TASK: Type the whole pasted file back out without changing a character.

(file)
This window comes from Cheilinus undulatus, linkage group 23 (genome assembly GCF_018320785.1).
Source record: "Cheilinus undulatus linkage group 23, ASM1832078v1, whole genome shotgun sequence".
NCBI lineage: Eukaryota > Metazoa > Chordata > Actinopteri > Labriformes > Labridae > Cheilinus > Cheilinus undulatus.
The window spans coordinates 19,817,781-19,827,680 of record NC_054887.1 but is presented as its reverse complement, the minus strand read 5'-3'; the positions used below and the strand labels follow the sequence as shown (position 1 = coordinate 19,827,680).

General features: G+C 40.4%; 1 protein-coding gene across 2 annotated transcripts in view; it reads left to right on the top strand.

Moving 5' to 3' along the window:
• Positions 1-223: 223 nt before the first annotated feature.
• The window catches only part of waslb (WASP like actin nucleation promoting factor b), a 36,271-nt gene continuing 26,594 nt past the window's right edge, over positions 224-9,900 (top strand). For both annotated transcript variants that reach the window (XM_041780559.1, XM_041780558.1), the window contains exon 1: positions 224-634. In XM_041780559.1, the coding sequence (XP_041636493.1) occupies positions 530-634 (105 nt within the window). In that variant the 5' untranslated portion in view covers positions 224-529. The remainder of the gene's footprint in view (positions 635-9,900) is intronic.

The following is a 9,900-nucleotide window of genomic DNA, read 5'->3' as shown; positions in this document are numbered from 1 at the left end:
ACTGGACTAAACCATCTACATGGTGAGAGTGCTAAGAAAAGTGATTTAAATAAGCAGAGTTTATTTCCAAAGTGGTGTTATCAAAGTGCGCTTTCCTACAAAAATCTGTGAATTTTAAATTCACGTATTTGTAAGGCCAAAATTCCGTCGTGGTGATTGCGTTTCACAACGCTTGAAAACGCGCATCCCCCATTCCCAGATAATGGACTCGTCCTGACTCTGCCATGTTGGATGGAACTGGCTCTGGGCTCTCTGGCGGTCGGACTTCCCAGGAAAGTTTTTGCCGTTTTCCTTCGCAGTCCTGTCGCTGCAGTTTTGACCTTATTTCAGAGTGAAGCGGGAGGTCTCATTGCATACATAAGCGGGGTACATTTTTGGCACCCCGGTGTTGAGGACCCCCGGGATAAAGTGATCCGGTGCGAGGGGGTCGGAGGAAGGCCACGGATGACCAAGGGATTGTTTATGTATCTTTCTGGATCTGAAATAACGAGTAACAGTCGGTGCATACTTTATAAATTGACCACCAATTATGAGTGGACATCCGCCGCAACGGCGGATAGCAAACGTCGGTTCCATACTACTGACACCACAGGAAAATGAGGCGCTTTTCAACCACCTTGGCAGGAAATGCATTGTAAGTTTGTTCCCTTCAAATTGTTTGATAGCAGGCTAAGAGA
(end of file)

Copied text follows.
This window comes from Cheilinus undulatus, linkage group 23 (genome assembly GCF_018320785.1).
Source record: "Cheilinus undulatus linkage group 23, ASM1832078v1, whole genome shotgun sequence".
NCBI lineage: Eukaryota > Metazoa > Chordata > Actinopteri > Labriformes > Labridae > Cheilinus > Cheilinus undulatus.
The window spans coordinates 19,817,781-19,827,680 of record NC_054887.1 but is presented as its reverse complement, the minus strand read 5'-3'; the positions used below and the strand labels follow the sequence as shown (position 1 = coordinate 19,827,680).

General features: G+C 40.4%; 1 protein-coding gene across 2 annotated transcripts in view; it reads left to right on the top strand.

Moving 5' to 3' along the window:
• Positions 1-223: 223 nt before the first annotated feature.
• The window catches only part of waslb (WASP like actin nucleation promoting factor b), a 36,271-nt gene continuing 26,594 nt past the window's right edge, over positions 224-9,900 (top strand). For both annotated transcript variants that reach the window (XM_041780559.1, XM_041780558.1), the window contains exon 1: positions 224-634. In XM_041780559.1, the coding sequence (XP_041636493.1) occupies positions 530-634 (105 nt within the window). In that variant the 5' untranslated portion in view covers positions 224-529. The remainder of the gene's footprint in view (positions 635-9,900) is intronic.

The following is a 9,900-nucleotide window of genomic DNA, read 5'->3' as shown; positions in this document are numbered from 1 at the left end:
ACTGGACTAAACCATCTACATGGTGAGAGTGCTAAGAAAAGTGATTTAAATAAGCAGAGTTTATTTCCAAAGTGGTGTTATCAAAGTGCGCTTTCCTACAAAAATCTGTGAATTTTAAATTCACGTATTTGTAAGGCCAAAATTCCGTCGTGGTGATTGCGTTTCACAACGCTTGAAAACGCGCATCCCCCATTCCCAGATAATGGACTCGTCCTGACTCTGCCATGTTGGATGGAACTGGCTCTGGGCTCTCTGGCGGTCGGACTTCCCAGGAAAGTTTTTGCCGTTTTCCTTCGCAGTCCTGTCGCTGCAGTTTTGACCTTATTTCAGAGTGAAGCGGGAGGTCTCATTGCATACATAAGCGGGGTACATTTTTGGCACCCCGGTGTTGAGGACCCCCGGGATAAAGTGATCCGGTGCGAGGGGGTCGGAGGAAGGCCACGGATGACCAAGGGATTGTTTATGTATCTTTCTGGATCTGAAATAACGAGTAACAGTCGGTGCATACTTTATAAATTGACCACCAATTATGAGTGGACATCCGCCGCAACGGCGGATAGCAAACGTCGGTTCCATACTACTGACACCACAGGAAAATGAGGCGCTTTTCAACCACCTTGGCAGGAAATGCATTGTAAGTTTGTTCCCTTCAAATTGTTTGATAGCAGGCTAAGAGA